The second speaker was Dr Kyra Sedransk Campbell from Imperial College London. The topic of her presentation was “Developing amine blends for carbon steel infrastructure in post-combustion carbon capture”. At the beginning, she made an overview introduction of their research project. Following the introduction, she illustrated the capture cost reduction for industrial CCS. And then, she emphasized the corrosivity of aqueous amine solutions and the corrosion reduction in different conditions. Finally, they got the conclusion that there is viability in the use of promoter-blends with carbon steel under well controlled circumstances and operation of the system must accommodate blend operation parameters, a high operating cost will negate the benefit of a lowered capital cost.
The third speaker was Professor Haroun Mahgerefteh from University College London. He reported the research about techno-economic assessment of CO2 quality effect on its storage and transport. First of all, he introduced the background of this project and the challenge of CO2 storage and transport. In short, what is good for the pipeline is not necessarily good for storage. His presentation provided an overview of the CO2QUEST project aimed at answering the question of “what is the optimum range and concentration of impurities that can be permitted in the CO2 stream to enable its safe and cost-effective transportation and storage”. In addition, he showed the video of the experimental phenomenon during the large-scale and medium-scale CO2 release which gave me a deep impression.
The final report “A multi-source flow model for industrial CCS pipeline transportation networks” was reported by Dr Sergey Martynov from University College London. First of all, he introduced the CO2 pipeline transportation in UK and the CO2 pipeline networks. Their objectives were to develop a rigorous CO2 network flow model accounting for variation in conditions at sources and apply the model to evaluate the impact of the source variations on a network operation. They developed a pipeline network model and reported the case studies about the pipe network.
Carbon capture and storage (CCS) is considered to be a viable strategy to cut CO2 emission from large point sources such as power plants for the foreseeable future. A variety of CO2 capture technologies are under development and demonstration at different scales, including the aqueous absorption technique, the physical adsorption and the membrane method. Current situation of different capture technologies in industrial application is very interesting topic for any researchers in this area. In order to share more about CCS in industrial application with researchers, a session in UKCCSRC meeting entitled “Industry CCS” is chaired by Dr Paul Fennell from Imperial College. Four researchers are invited in this session from different universities. Their presentations focus on modelling work about sorption technology used in methane reforming process and pipeline transportation, techno-economic assessment and solution of corrosion problems during amine scrubber.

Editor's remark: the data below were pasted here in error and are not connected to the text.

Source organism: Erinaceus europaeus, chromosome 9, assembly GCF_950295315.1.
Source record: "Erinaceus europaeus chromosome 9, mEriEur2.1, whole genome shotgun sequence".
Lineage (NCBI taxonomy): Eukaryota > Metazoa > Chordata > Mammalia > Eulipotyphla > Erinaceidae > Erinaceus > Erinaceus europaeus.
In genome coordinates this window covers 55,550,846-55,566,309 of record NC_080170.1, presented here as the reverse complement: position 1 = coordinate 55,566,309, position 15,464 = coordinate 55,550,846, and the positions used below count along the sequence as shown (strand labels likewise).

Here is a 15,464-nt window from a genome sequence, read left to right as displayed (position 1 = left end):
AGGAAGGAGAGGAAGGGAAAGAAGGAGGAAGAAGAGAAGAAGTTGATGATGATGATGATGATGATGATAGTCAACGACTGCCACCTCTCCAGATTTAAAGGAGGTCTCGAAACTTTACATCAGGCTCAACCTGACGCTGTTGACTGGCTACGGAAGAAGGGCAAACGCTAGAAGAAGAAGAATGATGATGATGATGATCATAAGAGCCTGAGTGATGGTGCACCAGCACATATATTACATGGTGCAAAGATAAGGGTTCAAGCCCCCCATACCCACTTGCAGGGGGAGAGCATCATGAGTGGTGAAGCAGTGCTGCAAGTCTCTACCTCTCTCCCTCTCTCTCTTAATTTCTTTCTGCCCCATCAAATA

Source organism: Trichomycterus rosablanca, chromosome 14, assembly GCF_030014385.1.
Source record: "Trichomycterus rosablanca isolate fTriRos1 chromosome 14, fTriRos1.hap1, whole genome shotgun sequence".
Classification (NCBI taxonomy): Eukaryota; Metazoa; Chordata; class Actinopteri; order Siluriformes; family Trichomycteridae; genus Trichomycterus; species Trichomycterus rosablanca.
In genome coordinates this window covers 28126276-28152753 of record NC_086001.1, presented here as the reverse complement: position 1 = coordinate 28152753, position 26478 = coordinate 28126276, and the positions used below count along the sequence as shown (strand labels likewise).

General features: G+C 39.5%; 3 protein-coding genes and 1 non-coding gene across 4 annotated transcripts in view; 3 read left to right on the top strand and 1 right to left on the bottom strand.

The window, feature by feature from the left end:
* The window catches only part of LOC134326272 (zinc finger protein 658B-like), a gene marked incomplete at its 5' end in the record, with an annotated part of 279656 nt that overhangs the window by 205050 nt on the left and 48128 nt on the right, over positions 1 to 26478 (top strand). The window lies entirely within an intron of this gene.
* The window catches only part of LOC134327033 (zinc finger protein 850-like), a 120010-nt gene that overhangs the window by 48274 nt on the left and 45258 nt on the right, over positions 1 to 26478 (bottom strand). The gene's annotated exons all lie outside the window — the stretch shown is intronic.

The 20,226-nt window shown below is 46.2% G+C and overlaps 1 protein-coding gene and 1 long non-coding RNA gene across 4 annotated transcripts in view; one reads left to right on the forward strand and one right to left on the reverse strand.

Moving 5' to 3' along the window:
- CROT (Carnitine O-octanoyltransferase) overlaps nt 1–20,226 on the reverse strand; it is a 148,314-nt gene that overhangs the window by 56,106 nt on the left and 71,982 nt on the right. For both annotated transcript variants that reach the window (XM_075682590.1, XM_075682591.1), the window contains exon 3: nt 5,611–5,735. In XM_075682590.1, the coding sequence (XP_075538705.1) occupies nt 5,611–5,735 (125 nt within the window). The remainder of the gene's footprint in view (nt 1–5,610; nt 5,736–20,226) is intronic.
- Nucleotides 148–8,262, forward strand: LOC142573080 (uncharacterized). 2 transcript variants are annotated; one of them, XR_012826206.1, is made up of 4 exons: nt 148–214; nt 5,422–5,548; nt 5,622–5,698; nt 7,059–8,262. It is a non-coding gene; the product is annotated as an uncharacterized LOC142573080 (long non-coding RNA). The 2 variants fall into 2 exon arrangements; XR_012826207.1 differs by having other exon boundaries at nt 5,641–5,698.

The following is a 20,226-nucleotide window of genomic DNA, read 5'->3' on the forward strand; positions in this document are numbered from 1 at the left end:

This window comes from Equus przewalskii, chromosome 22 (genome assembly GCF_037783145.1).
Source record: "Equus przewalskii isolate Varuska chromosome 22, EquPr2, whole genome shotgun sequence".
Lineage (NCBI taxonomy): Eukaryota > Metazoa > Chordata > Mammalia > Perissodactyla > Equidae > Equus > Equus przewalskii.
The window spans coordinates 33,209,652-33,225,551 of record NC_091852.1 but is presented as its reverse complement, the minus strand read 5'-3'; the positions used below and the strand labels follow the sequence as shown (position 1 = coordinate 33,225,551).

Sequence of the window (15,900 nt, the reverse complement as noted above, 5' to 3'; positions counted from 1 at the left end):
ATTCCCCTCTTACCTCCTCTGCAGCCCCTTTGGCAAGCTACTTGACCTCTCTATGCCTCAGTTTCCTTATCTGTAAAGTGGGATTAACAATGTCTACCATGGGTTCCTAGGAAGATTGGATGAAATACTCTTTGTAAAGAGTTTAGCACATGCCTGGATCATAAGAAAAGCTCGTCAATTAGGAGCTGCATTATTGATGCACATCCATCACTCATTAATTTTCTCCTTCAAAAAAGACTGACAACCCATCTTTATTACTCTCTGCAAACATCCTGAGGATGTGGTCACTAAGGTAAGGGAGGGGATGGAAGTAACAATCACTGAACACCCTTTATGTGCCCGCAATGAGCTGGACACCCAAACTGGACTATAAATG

Syed Zaheer Abbas from University of Leeds and Dr Sergey Martynov from UCL present their modelling work. Syed focused on the sorption technology used in methane reforming process; he just proposed a dynamic one-dimensional heterogeneous packed bed reactor model in sorption enhanced steam methane reforming process and gives the details simulation process to get the optimum condition in order to minimize the operation cost; the results are in excellent agreement with experiments. Dr Martynov presents their modelling work for CO2 pipeline transportation. He developed a multi-source flow model to predict the entire flow conditions like pressure and temperature and also the effect of impurities on CO2 transportation. All of their works are helpful to improve the performance of CCS in industry.
Prof Haroun Mahgarefteh is now involving in the CO2QUEST FP7 collaborative project led by UCL. CO2QUEST is a project to do techno-economic assessment of CO2 quality effect on transportation and storage. Prof. Haroun Mahgarefteh gives a presentation about the progress of CO2QUEST. He shows their main findings and an impressive video about the large-scale CO2 release experiments carried out in China. This project is very meaningful that will make big contribution to the development of safe design and economic operation of CCS.
Amine scrubbing is a widely used technology for carbon capture due to the well-understood kinetics and behaviors. However, corrosion is one of the biggest problems during operation. Dr Kyra Sedransk Campbell from Imperial College London gives a presentation about her research work “developing amine blends for carbon steel stripper and reboiler infrastructure”. In her research, she found that tertiary amines or sterically-hindered amines could enhance the formation of siderite layer on the surface which is helpful to prevent corrosion. That work has great potential for the improvement of amine scrubbing technology.
Many thanks for UKCCSRC biannual meeting!